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Introduction to apologetics, continued:

What do you hope to gain from this study of apologetics?

  • Internal motivations
    • Answer questions you have yourself – Mark 9:24
    • Stronger personal faith – know why you believe – Luke 17:5; Colossians 2:6-7
    • Defend your own faith against attacks – II Timothy 3:13-15
  • External motivations
    • Better able to answer questions of seekers (children, friends, coworkers) – Ephesians 4:11-14
    • Persuade those in error – but to what end? Philippians 1:15-17
    • “Win” an internet debate – Matthew 7:6
    • Defeat opposition – to what end? Matthew 6:2, 5, 16
    • Plant a seed – I Corinthians 3:6; Mark 4:31-32; Luke 8:11-15; 13:6-9

Purpose in apologetics

  • I Peter 3:15 – Ready to make a defense – but in what way?
    • I Peter 3:8-9, 15 – our attitudes
    • I Peter 3:11 – seek peace
    • I Peter 3:12-14 – fearless
    • I Peter 3:16 – our conduct
  • I Peter 3:18 – Christ’s suffering led me to our sanctification.
    • What must our willingness to suffer for Christ do for others?

Final thoughts

  • Luke 12:11-12
    • Jesus told his disciples not to prepare beforehand what they would say, because the Holy Spirit would teach them in that very hour what they should say.
    • That promise was not made to us, but we can learn from it.
  • Luke 21:12-15
    • Similar instructions, promise worded differently. He would give them wisdom and utterance no opponent could refute.
    • Their persecution would lead to an opportunity for testimony.

Faith and science

What is faith?

  • Personal conviction that something is true when the believer has no first-hand knowledge of it.
  • Romans 8:24
  • II Corinthians 5:7
  • Hebrews 11:1

How do we develop faith?

  • Discuss
    • Testimony
    • Observation of evidence (as opposed to direct observation)
      • Secondary, tertiary, etc.
    • Reasoning
  • Luke 24; John 20:25-31

What are some everyday things we believe or take for granted?

What is science?

  • Testing of theory against evidence

How does science work?

For further study, see also:

Questions or comments? Join our Discord server for further study.


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Introduction

  • Genesis 12:1-3, 11-12 – God’s promises to Abraham.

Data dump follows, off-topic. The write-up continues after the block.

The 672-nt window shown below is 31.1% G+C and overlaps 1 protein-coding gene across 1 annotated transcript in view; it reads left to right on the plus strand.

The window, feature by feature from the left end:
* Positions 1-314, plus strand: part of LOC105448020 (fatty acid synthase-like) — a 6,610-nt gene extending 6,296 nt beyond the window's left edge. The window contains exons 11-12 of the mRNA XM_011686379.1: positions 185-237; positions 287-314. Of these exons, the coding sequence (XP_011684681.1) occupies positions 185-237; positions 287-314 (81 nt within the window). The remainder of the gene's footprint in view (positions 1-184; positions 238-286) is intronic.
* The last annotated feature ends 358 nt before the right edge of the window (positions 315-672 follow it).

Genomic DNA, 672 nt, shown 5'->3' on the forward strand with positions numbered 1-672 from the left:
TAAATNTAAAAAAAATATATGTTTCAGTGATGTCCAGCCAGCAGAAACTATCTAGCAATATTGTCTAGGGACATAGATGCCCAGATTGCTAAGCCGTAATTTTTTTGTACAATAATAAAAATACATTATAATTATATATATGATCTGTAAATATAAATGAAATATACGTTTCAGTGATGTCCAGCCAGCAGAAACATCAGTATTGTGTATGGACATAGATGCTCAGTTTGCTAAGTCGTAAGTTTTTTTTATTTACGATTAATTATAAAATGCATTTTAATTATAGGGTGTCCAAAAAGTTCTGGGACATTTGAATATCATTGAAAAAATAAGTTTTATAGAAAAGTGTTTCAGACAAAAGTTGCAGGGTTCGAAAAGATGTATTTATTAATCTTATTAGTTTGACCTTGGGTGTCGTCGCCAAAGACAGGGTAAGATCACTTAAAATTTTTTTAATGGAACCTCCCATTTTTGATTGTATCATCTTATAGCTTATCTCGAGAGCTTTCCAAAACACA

God’s promises

  • Genesis 12:1-7

I will make you a great nation.

  • Genesis 21:5
  • Exodus 1:7-9, 20
  • Deuteronomy 26:5
  • Genesis 14:13 – “Abram the Hebrew”
  • Romans 4:18-22
  • FULFILLED! Abraham became the father of the Hebrew nation.

To your descendants I will give this land.

  • Joshua 1:1-6; 21:43-45
  • Nehemiah 9:7-8
  • FULFILLED! The nation lived in the land of promise.

In you all the families of the earth will be blessed.

  • Matthew 1:1, 2-16; 3:8-9
  • Acts 3:13-15, 19, 25-26
  • FULFILLED! Abraham’s descendant, Jesus, became the Savior of the world.

Abraham’s exemplary faith

  • Hebrews 11:8-10, 13-19
  • John 8:31-33, 37-47
  • Romans 4:9-17, 23-24
  • Romans 9:6-8
  • Galatians 3:6-9, 26-29

For further study, see also:

Questions or comments? Join our Discord server for further study.


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Introduction

  • Acts 8:1-3 – The church was the people. Not a building!
  • Romans 16:5
  • Acts 20:17, 28-30 – The trouble to come was that people would be drawn away. This was spiritual work to guard the people.

The word “church”

  • The word translated church in the New Testament simply means, “a called out group” or “assembly.” The word itself does not have a spiritual connotation.
  • Acts 19:32 – The word “assembly” here is ekklesia, often translated “church.”

Universal sense (all saved people everywhere)

  • Ephesians 5:22-28 – Christ died to save the church.
  • Ephesians 4:4 – There is one body (one church) because there is one savior.
  • Matthew 16:16-19 – Jesus was establishing a group of people who were saved.
  • Acts 2:38
  • Hebrews 12:22-23 – The people’s names are written in heaven.